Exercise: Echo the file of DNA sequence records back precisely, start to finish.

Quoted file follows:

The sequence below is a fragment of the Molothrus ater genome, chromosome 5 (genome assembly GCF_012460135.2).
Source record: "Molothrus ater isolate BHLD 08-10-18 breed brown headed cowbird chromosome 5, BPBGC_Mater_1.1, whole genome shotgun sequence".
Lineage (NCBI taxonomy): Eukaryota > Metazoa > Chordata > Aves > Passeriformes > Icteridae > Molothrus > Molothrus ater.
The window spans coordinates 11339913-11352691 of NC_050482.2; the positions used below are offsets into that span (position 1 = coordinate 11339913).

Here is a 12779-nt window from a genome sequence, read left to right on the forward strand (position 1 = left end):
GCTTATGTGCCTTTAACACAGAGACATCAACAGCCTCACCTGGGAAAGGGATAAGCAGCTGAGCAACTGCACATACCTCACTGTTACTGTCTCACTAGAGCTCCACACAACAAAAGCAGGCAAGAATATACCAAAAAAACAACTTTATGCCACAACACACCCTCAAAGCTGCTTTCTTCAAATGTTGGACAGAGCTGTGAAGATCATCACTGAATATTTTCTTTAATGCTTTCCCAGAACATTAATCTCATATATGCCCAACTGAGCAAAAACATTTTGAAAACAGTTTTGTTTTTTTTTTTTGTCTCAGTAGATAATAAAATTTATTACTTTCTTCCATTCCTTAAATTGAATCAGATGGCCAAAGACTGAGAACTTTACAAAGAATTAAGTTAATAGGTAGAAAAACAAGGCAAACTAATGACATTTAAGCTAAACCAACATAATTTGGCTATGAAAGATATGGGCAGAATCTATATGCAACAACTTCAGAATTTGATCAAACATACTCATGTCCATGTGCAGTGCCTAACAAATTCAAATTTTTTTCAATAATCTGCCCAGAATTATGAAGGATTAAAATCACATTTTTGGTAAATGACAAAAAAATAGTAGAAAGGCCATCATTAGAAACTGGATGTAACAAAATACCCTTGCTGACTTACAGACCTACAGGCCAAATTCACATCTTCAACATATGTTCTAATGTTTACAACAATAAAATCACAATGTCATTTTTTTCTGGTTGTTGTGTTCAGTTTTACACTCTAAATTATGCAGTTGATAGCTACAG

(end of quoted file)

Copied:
The sequence below is a fragment of the Molothrus ater genome, chromosome 5 (genome assembly GCF_012460135.2).
Source record: "Molothrus ater isolate BHLD 08-10-18 breed brown headed cowbird chromosome 5, BPBGC_Mater_1.1, whole genome shotgun sequence".
Lineage (NCBI taxonomy): Eukaryota > Metazoa > Chordata > Aves > Passeriformes > Icteridae > Molothrus > Molothrus ater.
The window spans coordinates 11339913-11352691 of NC_050482.2; the positions used below are offsets into that span (position 1 = coordinate 11339913).

Here is a 12779-nt window from a genome sequence, read left to right on the forward strand (position 1 = left end):
GCTTATGTGCCTTTAACACAGAGACATCAACAGCCTCACCTGGGAAAGGGATAAGCAGCTGAGCAACTGCACATACCTCACTGTTACTGTCTCACTAGAGCTCCACACAACAAAAGCAGGCAAGAATATACCAAAAAAACAACTTTATGCCACAACACACCCTCAAAGCTGCTTTCTTCAAATGTTGGACAGAGCTGTGAAGATCATCACTGAATATTTTCTTTAATGCTTTCCCAGAACATTAATCTCATATATGCCCAACTGAGCAAAAACATTTTGAAAACAGTTTTGTTTTTTTTTTTTGTCTCAGTAGATAATAAAATTTATTACTTTCTTCCATTCCTTAAATTGAATCAGATGGCCAAAGACTGAGAACTTTACAAAGAATTAAGTTAATAGGTAGAAAAACAAGGCAAACTAATGACATTTAAGCTAAACCAACATAATTTGGCTATGAAAGATATGGGCAGAATCTATATGCAACAACTTCAGAATTTGATCAAACATACTCATGTCCATGTGCAGTGCCTAACAAATTCAAATTTTTTTCAATAATCTGCCCAGAATTATGAAGGATTAAAATCACATTTTTGGTAAATGACAAAAAAATAGTAGAAAGGCCATCATTAGAAACTGGATGTAACAAAATACCCTTGCTGACTTACAGACCTACAGGCCAAATTCACATCTTCAACATATGTTCTAATGTTTACAACAATAAAATCACAATGTCATTTTTTTCTGGTTGTTGTGTTCAGTTTTACACTCTAAATTATGCAGTTGATAGCTACAG